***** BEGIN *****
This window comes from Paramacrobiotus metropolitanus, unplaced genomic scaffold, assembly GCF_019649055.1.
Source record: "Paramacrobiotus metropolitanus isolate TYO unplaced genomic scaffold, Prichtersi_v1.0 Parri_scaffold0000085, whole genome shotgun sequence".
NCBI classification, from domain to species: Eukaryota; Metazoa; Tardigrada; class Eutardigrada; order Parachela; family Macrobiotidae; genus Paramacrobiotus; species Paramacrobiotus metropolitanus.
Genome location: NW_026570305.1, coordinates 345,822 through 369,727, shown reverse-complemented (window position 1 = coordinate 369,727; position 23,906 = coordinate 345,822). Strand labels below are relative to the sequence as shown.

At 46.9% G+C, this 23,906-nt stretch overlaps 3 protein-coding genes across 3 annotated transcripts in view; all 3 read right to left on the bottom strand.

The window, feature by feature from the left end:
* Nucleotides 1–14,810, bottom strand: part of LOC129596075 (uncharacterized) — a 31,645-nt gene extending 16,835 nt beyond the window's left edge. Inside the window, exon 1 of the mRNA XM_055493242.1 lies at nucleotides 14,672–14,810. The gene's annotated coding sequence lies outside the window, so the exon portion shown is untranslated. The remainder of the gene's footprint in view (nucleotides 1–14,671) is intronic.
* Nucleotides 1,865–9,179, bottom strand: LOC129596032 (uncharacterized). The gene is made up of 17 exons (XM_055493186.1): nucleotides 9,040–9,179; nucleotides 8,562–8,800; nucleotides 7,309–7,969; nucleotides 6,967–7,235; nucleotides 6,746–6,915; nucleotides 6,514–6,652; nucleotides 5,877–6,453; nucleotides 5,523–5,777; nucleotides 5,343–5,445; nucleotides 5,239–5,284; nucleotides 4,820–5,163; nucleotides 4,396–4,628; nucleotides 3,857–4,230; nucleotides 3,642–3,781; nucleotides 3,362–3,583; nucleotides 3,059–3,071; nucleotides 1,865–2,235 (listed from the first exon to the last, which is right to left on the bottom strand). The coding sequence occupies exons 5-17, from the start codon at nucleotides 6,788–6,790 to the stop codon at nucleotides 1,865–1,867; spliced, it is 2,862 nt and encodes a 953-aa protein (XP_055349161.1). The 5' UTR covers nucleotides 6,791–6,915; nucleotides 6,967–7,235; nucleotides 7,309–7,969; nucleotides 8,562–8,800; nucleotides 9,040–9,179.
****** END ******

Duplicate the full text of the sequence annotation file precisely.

This window comes from Paramacrobiotus metropolitanus, unplaced genomic scaffold, assembly GCF_019649055.1.
Source record: "Paramacrobiotus metropolitanus isolate TYO unplaced genomic scaffold, Prichtersi_v1.0 Parri_scaffold0000085, whole genome shotgun sequence".
NCBI classification, from domain to species: Eukaryota; Metazoa; Tardigrada; class Eutardigrada; order Parachela; family Macrobiotidae; genus Paramacrobiotus; species Paramacrobiotus metropolitanus.
Genome location: NW_026570305.1, coordinates 345,822 through 369,727, shown reverse-complemented (window position 1 = coordinate 369,727; position 23,906 = coordinate 345,822). Strand labels below are relative to the sequence as shown.

At 46.9% G+C, this 23,906-nt stretch overlaps 3 protein-coding genes across 3 annotated transcripts in view; all 3 read right to left on the bottom strand.

The window, feature by feature from the left end:
* Nucleotides 1–14,810, bottom strand: part of LOC129596075 (uncharacterized) — a 31,645-nt gene extending 16,835 nt beyond the window's left edge. Inside the window, exon 1 of the mRNA XM_055493242.1 lies at nucleotides 14,672–14,810. The gene's annotated coding sequence lies outside the window, so the exon portion shown is untranslated. The remainder of the gene's footprint in view (nucleotides 1–14,671) is intronic.
* Nucleotides 1,865–9,179, bottom strand: LOC129596032 (uncharacterized). The gene is made up of 17 exons (XM_055493186.1): nucleotides 9,040–9,179; nucleotides 8,562–8,800; nucleotides 7,309–7,969; nucleotides 6,967–7,235; nucleotides 6,746–6,915; nucleotides 6,514–6,652; nucleotides 5,877–6,453; nucleotides 5,523–5,777; nucleotides 5,343–5,445; nucleotides 5,239–5,284; nucleotides 4,820–5,163; nucleotides 4,396–4,628; nucleotides 3,857–4,230; nucleotides 3,642–3,781; nucleotides 3,362–3,583; nucleotides 3,059–3,071; nucleotides 1,865–2,235 (listed from the first exon to the last, which is right to left on the bottom strand). The coding sequence occupies exons 5-17, from the start codon at nucleotides 6,788–6,790 to the stop codon at nucleotides 1,865–1,867; spliced, it is 2,862 nt and encodes a 953-aa protein (XP_055349161.1). The 5' UTR covers nucleotides 6,791–6,915; nucleotides 6,967–7,235; nucleotides 7,309–7,969; nucleotides 8,562–8,800; nucleotides 9,040–9,179.